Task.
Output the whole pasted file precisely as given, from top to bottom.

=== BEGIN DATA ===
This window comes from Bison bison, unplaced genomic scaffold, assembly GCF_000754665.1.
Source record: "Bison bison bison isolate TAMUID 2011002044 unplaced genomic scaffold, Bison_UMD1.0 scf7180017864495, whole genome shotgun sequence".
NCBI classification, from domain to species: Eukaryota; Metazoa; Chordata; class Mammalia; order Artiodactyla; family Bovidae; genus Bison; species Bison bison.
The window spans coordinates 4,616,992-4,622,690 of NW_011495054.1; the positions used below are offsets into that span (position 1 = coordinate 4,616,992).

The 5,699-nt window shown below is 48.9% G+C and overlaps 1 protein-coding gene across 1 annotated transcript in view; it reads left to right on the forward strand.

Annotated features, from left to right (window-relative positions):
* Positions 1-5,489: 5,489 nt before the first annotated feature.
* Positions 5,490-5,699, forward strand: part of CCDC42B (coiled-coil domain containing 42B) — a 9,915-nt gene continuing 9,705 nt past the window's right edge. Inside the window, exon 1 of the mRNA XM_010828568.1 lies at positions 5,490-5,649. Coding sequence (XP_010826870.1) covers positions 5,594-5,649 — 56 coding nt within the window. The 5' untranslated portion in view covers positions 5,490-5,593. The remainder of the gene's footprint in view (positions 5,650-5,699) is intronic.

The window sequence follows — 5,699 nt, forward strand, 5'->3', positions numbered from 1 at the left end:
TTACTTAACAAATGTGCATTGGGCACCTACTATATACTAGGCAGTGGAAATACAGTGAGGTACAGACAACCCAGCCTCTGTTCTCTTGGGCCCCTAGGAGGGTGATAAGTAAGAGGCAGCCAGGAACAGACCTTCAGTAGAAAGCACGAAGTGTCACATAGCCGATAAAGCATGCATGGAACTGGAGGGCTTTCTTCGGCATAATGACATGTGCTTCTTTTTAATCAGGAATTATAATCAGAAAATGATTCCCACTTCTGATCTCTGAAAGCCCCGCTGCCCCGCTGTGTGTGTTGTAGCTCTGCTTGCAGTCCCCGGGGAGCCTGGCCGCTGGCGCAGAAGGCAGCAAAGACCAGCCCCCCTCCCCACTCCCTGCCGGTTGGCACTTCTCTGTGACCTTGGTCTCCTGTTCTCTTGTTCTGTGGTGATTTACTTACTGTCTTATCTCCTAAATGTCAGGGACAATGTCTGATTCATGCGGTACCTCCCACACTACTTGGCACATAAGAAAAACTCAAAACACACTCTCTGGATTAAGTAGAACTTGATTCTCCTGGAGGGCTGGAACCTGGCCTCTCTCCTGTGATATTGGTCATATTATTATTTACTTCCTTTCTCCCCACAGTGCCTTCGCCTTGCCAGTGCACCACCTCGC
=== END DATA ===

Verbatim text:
This window comes from Bison bison, unplaced genomic scaffold, assembly GCF_000754665.1.
Source record: "Bison bison bison isolate TAMUID 2011002044 unplaced genomic scaffold, Bison_UMD1.0 scf7180017864495, whole genome shotgun sequence".
NCBI classification, from domain to species: Eukaryota; Metazoa; Chordata; class Mammalia; order Artiodactyla; family Bovidae; genus Bison; species Bison bison.
The window spans coordinates 4,616,992-4,622,690 of NW_011495054.1; the positions used below are offsets into that span (position 1 = coordinate 4,616,992).

The 5,699-nt window shown below is 48.9% G+C and overlaps 1 protein-coding gene across 1 annotated transcript in view; it reads left to right on the forward strand.

Annotated features, from left to right (window-relative positions):
* Positions 1-5,489: 5,489 nt before the first annotated feature.
* Positions 5,490-5,699, forward strand: part of CCDC42B (coiled-coil domain containing 42B) — a 9,915-nt gene continuing 9,705 nt past the window's right edge. Inside the window, exon 1 of the mRNA XM_010828568.1 lies at positions 5,490-5,649. Coding sequence (XP_010826870.1) covers positions 5,594-5,649 — 56 coding nt within the window. The 5' untranslated portion in view covers positions 5,490-5,593. The remainder of the gene's footprint in view (positions 5,650-5,699) is intronic.

The window sequence follows — 5,699 nt, forward strand, 5'->3', positions numbered from 1 at the left end:
TTACTTAACAAATGTGCATTGGGCACCTACTATATACTAGGCAGTGGAAATACAGTGAGGTACAGACAACCCAGCCTCTGTTCTCTTGGGCCCCTAGGAGGGTGATAAGTAAGAGGCAGCCAGGAACAGACCTTCAGTAGAAAGCACGAAGTGTCACATAGCCGATAAAGCATGCATGGAACTGGAGGGCTTTCTTCGGCATAATGACATGTGCTTCTTTTTAATCAGGAATTATAATCAGAAAATGATTCCCACTTCTGATCTCTGAAAGCCCCGCTGCCCCGCTGTGTGTGTTGTAGCTCTGCTTGCAGTCCCCGGGGAGCCTGGCCGCTGGCGCAGAAGGCAGCAAAGACCAGCCCCCCTCCCCACTCCCTGCCGGTTGGCACTTCTCTGTGACCTTGGTCTCCTGTTCTCTTGTTCTGTGGTGATTTACTTACTGTCTTATCTCCTAAATGTCAGGGACAATGTCTGATTCATGCGGTACCTCCCACACTACTTGGCACATAAGAAAAACTCAAAACACACTCTCTGGATTAAGTAGAACTTGATTCTCCTGGAGGGCTGGAACCTGGCCTCTCTCCTGTGATATTGGTCATATTATTATTTACTTCCTTTCTCCCCACAGTGCCTTCGCCTTGCCAGTGCACCACCTCGC